M/I Homes (NYSE:MHO) shareholders are no doubt pleased to see that the share price has bounced 40% in the last month alone, although it is still down 41% over the last quarter. But shareholders may not all be feeling jubilant, since the share price is still down 14% in the last year.
All else being equal, a sharp share price increase should make a stock less attractive to potential investors. While the market sentiment towards a stock is very changeable, in the long run, the share price will tend to move in the same direction as earnings per share. So some would prefer to hold off buying when there is a lot of optimism towards a stock. One way to gauge market expectations of a stock is to look at its Price to Earnings Ratio (PE Ratio). A high P/E implies that investors have high expectations of what a company can achieve compared to a company with a low P/E ratio.
How Does M/I Homes's P/E Ratio Compare To Its Peers?
M/I Homes's P/E of 4.98 indicates relatively low sentiment towards the stock. We can see in the image below that the average P/E (9.0) for companies in the consumer durables industry is higher than M/I Homes's P/E.
Its relatively low P/E ratio indicates that M/I Homes shareholders think it will struggle to do as well as other companies in its industry classification. While current expectations are low, the stock could be undervalued if the situation is better than the market assumes. You should delve deeper. I like to check if company insiders have been buying or selling.
How Growth Rates Impact P/E Ratios
P/E ratios primarily reflect market expectations around earnings growth rates. Earnings growth means that in the future the 'E' will be higher. That means unless the share price increases, the P/E will reduce in a few years. And as that P/E ratio drops, the company will look cheap, unless its share price increases.
Notably, M/I Homes grew EPS by a whopping 32% in the last year. And its annual EPS growth rate over 5 years is 24%. I'd therefore be a little surprised if its P/E ratio was not relatively high.
Don't Forget: The P/E Does Not Account For Debt or Bank Deposits
Don't forget that the P/E ratio considers market capitalization. In other words, it does not consider any debt or cash that the company may have on the balance sheet. In theory, a company can lower its future P/E ratio by using cash or debt to invest in growth.
Spending on growth might be good or bad a few years later, but the point is that the P/E ratio does not account for the option (or lack thereof).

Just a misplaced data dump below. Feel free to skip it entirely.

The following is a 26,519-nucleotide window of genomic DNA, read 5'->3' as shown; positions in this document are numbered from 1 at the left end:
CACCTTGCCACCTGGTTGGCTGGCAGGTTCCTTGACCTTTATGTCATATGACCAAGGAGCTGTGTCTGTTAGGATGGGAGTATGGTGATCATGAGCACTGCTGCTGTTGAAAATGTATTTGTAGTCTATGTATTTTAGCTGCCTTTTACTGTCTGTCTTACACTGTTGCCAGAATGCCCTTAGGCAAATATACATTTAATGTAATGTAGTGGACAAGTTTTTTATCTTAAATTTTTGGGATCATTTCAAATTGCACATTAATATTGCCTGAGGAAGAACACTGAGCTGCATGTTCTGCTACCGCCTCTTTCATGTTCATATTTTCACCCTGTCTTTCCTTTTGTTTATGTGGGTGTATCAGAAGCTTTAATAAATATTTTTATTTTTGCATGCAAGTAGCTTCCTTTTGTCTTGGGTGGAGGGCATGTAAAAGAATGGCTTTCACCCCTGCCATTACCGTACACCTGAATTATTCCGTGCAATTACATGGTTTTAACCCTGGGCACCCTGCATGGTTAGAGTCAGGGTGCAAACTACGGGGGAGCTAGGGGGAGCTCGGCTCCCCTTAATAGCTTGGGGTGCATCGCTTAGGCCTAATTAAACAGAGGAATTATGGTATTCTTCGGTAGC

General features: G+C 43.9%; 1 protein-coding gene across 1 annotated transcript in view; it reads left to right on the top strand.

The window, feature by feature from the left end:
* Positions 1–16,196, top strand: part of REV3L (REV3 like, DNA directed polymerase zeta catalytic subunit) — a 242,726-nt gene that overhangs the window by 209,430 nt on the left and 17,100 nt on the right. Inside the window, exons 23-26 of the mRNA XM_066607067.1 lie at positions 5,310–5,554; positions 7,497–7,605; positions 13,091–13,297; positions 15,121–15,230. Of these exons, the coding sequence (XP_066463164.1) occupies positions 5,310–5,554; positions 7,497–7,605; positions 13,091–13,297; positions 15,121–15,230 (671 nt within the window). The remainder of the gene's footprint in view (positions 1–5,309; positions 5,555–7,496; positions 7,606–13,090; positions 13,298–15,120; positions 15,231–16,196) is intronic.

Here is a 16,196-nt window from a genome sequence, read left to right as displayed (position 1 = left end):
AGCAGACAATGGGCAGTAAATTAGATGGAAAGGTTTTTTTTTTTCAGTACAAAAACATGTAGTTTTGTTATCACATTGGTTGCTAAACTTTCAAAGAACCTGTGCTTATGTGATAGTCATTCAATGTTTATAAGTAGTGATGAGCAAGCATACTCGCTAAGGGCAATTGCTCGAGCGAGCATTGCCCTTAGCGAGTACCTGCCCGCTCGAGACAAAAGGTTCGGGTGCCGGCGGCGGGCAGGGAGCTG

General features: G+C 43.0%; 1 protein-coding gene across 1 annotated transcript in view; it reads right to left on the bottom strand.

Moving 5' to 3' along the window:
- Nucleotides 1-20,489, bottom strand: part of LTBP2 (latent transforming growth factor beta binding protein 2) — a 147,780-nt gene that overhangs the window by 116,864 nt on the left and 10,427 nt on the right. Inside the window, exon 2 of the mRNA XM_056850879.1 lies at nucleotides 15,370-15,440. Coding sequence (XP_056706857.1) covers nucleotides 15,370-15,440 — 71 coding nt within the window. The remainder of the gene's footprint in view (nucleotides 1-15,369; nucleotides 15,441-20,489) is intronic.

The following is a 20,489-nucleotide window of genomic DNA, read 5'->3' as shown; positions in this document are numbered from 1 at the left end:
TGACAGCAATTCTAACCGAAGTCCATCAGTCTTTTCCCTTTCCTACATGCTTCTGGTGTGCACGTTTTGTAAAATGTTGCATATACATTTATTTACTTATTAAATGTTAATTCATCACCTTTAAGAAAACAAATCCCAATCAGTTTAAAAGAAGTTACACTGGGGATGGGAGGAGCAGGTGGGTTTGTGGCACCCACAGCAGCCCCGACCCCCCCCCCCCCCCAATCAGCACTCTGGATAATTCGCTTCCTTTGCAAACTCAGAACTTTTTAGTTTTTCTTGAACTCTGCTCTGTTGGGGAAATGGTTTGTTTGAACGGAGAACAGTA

Is Debt Impacting M/I Homes's P/E?
Net debt totals a substantial 108% of M/I Homes's market cap. This level of debt justifies a relatively low P/E, so remain cognizant of the debt, if you're comparing it to other stocks.
The Verdict On M/I Homes's P/E Ratio
M/I Homes's P/E is 5.0 which is below average (14.2) in the US market. The company may have significant debt, but EPS growth was good last year. The low P/E ratio suggests current market expectations are muted, implying these levels of growth will not continue. What is very clear is that the market has become less pessimistic about M/I Homes over the last month, with the P/E ratio rising from 3.6 back then to 5.0 today. For those who like to invest in turnarounds, that might mean it's time to put the stock on a watchlist, or research it. But others might consider the opportunity to have passed.
When the market is wrong about a stock, it gives savvy investors an opportunity. As value investor Benjamin Graham famously said, 'In the short run, the market is a voting machine but in the long run, it is a weighing machine. So this free visual report on analyst forecasts could hold the key to an excellent investment decision.
But note: M/I Homes may not be the best stock to buy. So take a peek at this free list of interesting companies with strong recent earnings growth (and a P/E ratio below 20).
If you spot an error that warrants correction, please contact the editor at firstname.lastname@example.org. This article by Simply Wall St is general in nature. It does not constitute a recommendation to buy or sell any stock, and does not take account of your objectives, or your financial situation. Simply Wall St has no position in the stocks mentioned.
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